02. Ritual migrations follow the sun to rhythmically connect different levels in this traditional courtyard house of northwestern India. There is a tall central courtyard and two upper-level flanking courtyards on either side. The high summer sun enters all three courtyards at midday, but it does not enter the adjacent living spaces because of effective overhangs and sunscreens. 4 (Click on image to enlarge.)
03. By contrast, the midday winter sun is much lower in the sky and cannot enter the courtyards. It does, however, enter the upper spaces of the house, all the way to their back walls, lighting and heating them and keeping them comfortable in the cold, dry air. (Click on image to enlarge.)
The spatial organization of the house, in concert with the sun’s relative movements, supports vertical migrations. In summer, the family occupies mainly the lower spaces of the house during the hot daytime hours but in the evening, everybody moves to the roof and upper courtyards. Here, the women of the house wet the hot surfaces to cool them and the children beg to be sprinkled. When the water games are over and the surfaces quickly dried, the family settles down for the evening to chat, to share the day's events, to tell stories and finally to sleep under the starry desert sky.
While there is a daily migration in summer, there is as well a more general migration over seasons. The lowest spaces of the house are mainly occupied in summer and the highest spaces in winter, but in between is where the greatest seasonal change occurs. While the ground level is mostly dark and the upper levels mostly light year-round, the second level experiences rapid changes as the sunlight passes quickly up and down inside the central courtyard during the fall and spring equinoxes. In a yearlong search for thermal comfort, the second level acts as what Labelle Prussin might call a “territorial passage,” a spatial counterpart to a pattern of social behavior –– a ritual. 5
Rituals of transformation supply syntax by rhythmically ordering our experiences of different phases of a dwelling.
04. As well as migration, people have ritually transformed a dwelling for comfort, temporarily changing its spatial order. The Berber family adjusts tent walls, removing them to admit summer breezes and securing them in winter to resist cold blasts of air. These seasonal adjustments rhythmically connect and disconnect inside and outside life. In summer, with the tent walls removed, the family inside can look out and passing neighbors can look in. Their children can run in one side and out the other, into the next tent and out the other side of that one. But in winter, with tent walls in place, people can no longer look in or look out. The confinement is probably most difficult for children who still want to run around, jump and play, generating chaos by stepping in the dinner being prepared on the tent floor. It’s at this point that grandmothers step in for a round of stories, telling of their own childhood, of the history of the group.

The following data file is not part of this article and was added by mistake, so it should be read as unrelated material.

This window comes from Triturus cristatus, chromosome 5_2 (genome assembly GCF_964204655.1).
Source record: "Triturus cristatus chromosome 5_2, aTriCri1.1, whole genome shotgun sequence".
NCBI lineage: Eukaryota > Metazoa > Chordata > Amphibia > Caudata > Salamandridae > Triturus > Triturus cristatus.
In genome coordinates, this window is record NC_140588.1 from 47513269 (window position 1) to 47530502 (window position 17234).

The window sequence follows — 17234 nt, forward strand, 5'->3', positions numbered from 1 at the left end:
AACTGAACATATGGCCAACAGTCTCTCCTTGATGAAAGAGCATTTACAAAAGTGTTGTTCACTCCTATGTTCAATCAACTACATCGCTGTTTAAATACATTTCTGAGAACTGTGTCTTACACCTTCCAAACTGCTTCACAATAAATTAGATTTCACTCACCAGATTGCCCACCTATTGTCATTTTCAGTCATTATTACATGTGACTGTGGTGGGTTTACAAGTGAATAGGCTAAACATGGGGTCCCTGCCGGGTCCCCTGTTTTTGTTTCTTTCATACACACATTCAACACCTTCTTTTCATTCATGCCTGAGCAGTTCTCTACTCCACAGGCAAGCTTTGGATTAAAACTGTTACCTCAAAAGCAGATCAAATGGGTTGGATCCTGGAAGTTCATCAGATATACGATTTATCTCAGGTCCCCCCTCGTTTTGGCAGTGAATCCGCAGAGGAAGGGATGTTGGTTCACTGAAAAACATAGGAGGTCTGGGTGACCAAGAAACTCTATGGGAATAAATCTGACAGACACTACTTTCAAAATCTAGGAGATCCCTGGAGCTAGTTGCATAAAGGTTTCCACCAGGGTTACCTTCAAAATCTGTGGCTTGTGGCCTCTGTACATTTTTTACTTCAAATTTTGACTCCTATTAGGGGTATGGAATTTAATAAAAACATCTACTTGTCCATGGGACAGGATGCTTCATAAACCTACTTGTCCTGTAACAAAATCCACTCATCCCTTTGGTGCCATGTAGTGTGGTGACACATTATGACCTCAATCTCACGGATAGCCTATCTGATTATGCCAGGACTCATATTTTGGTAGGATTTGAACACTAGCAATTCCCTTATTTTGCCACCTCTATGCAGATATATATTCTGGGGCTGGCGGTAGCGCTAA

05. The traditional Japanese house or Minka is probably one of the most complete examples of ritual transformation, expanding and contracting space with the seasons. With a post and beam system, the walls are free to come and go because they don’t carry gravitational loads. In winter, walls divide the space of the house into relatively small compartments, rooms that are more easily heated, where people share body heat or the warmth of a brazier. Close social gathering characterizes wintertime life. 6
06. Rituals of human habitation match rhythmic changes in the formal order of the dwelling. In summer, the walls are removed and the space opens, becoming lighter and better ventilated. Space expands, even out into the garden, and the patterns of life change. The family is freer to move about. They can still see each other across the open space, but they are no longer restricted in their movements, which become more private, and more individual. While these alterations are taking place in the qualities of space and behavior there is, at the same time, a symbolic change in the hanging scroll in the tokonamo or decorative alcove of the house, a change that ritually celebrates the passing seasons.
Rituals of metabolism supply syntax by rhythmically connecting all our experiences to one special place in a dwelling.
07. The third mode of ritual adaptation is metabolism, the chemical and mechanical conversion of energy. Traditionally, this long-established sheltering ritual connects life to a central hearth. In winter, the family customarily gathers around the warmth of an open fire where they perform small household tasks, talk of the day’s events, plan for the next day, tell stories, and sing songs. By contrast, in summer, the hearth looses its hold. The family’s movements extend outward to other parts of the house, to the outside world. As with migration and transformation, changes in the rituals of habitation match natural rhythms. But today we have mostly lost this ordering link with nature.